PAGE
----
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by Cyril Korolev
In Russian folklore a domovoy is a household spirit, also called "the grandfather" and "the master". He looks like a tiny old man whose face is covered with white fur, or as a double of the head of a house. There is a legend on the origin of the domovye (plural): when the evil host had been thrown out of the sky, some malicious spirits fell into human habitats. Living near the mortals those spirits became soft and friendly in time so to say, transformed into a kind of mischievous helpers.

There is a domovoy in each house, and he watch not only the house itself but all the inhabitants as well (obviously, today we should say that there is a domovoy in each apartment). This spirit is a big trickster and mischief-maker: he tickles sleeping people, squalls, knocks on the wall, throws pans and plates just for the sake of nothing. He is on good terms with the domovye of the houses next-door to his own until they start pilfering; then he gets up to protect the house and the property.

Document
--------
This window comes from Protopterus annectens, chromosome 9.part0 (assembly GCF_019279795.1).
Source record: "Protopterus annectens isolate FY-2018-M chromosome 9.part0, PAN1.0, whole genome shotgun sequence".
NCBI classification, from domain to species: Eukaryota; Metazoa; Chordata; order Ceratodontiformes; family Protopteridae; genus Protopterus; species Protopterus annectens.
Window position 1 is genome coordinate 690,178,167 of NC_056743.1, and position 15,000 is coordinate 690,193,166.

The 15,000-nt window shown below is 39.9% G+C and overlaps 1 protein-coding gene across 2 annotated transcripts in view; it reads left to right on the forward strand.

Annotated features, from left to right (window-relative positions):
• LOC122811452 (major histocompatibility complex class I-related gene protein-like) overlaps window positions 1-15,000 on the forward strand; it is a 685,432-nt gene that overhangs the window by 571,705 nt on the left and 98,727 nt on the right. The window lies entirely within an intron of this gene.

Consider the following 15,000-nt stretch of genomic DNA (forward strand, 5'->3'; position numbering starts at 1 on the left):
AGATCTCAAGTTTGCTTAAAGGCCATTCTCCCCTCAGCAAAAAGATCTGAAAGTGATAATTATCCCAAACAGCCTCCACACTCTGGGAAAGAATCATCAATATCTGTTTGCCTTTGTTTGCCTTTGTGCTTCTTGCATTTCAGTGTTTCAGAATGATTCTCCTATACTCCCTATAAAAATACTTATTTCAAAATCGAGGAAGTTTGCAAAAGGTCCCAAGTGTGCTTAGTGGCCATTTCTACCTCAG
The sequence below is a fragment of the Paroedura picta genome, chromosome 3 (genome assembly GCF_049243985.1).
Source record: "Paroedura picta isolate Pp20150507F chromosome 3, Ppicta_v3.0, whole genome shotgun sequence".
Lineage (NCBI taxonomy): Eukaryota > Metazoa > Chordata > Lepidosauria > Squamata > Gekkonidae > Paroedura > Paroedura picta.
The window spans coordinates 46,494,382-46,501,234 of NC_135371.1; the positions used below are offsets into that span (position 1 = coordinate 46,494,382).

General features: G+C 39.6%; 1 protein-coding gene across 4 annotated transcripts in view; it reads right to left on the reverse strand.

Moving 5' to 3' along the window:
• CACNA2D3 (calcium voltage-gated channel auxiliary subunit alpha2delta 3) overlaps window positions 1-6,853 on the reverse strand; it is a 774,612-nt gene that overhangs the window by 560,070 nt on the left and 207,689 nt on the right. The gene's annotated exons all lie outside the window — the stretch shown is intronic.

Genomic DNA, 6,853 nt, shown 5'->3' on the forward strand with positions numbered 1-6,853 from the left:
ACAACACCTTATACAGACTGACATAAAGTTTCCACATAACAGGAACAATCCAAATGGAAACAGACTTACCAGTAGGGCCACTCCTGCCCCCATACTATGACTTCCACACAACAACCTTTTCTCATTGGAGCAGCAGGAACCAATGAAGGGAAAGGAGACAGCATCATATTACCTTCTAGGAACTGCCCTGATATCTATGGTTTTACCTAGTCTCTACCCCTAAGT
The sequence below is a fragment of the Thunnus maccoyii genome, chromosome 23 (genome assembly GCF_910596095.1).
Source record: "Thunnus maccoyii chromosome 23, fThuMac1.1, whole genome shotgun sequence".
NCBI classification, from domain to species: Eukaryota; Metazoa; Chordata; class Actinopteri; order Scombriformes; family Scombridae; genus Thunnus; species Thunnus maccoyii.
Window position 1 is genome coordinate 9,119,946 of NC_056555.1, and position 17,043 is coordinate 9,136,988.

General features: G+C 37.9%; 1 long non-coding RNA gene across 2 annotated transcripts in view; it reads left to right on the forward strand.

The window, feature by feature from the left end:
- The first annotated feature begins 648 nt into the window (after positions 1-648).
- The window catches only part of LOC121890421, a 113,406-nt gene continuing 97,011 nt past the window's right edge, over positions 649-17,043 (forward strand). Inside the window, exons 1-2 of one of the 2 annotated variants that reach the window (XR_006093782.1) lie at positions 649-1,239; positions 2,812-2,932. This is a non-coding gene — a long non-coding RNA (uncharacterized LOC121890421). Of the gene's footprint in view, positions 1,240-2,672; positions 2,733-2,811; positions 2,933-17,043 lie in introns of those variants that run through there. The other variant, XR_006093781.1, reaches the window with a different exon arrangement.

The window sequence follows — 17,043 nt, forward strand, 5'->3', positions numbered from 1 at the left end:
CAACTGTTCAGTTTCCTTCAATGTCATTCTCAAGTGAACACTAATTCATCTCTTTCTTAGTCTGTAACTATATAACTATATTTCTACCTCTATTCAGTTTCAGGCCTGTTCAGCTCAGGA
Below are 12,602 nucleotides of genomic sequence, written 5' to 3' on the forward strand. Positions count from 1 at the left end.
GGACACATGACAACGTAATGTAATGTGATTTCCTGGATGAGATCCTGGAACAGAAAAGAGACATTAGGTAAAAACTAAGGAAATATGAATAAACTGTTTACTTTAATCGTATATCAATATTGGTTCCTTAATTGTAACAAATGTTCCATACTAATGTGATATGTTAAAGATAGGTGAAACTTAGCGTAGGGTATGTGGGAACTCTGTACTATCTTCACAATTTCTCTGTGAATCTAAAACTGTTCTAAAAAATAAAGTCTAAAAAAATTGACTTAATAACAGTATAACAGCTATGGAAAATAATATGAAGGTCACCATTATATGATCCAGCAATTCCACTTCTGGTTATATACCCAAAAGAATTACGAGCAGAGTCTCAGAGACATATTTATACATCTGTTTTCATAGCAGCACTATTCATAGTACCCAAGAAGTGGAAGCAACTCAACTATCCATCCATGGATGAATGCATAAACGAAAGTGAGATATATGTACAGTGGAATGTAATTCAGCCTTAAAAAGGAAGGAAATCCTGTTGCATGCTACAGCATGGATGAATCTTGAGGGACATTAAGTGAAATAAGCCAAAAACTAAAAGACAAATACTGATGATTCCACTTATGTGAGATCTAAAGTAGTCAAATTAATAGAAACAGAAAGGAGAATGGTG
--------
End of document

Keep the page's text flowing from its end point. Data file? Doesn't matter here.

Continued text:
There are two kinds of the domovye a domovoy who lives in a house and a dvorovoy who lives in a courtyard (now people can meet a dvorovoy only in the country). A domovoy is a shapeshifter and could take a shape of various animals -a cat or a dog, a snake or a rat.

A domovoy is fond of those people who live in the full consent, and take good care of their property. But he does not like lazy-bones and trollops and tries to hurt and harm them in every way.

To secure himself from tricks and anger of a domovoy, a man should present this spirit some gift.

Russian domovoy resembles in many ways the Scottish brownie. It was represented as an elongated carved wooden statue.

The belief in the pagan gods of nature never quite died out even after Russians embraced Christianity. This created the condition of dvoeverie or duality of belief. The new Christian protector of hearth and home, St. Paraskeva, acquired some of the appearance as well as the function of the domovoi -- the very pagan figure she was replacing.

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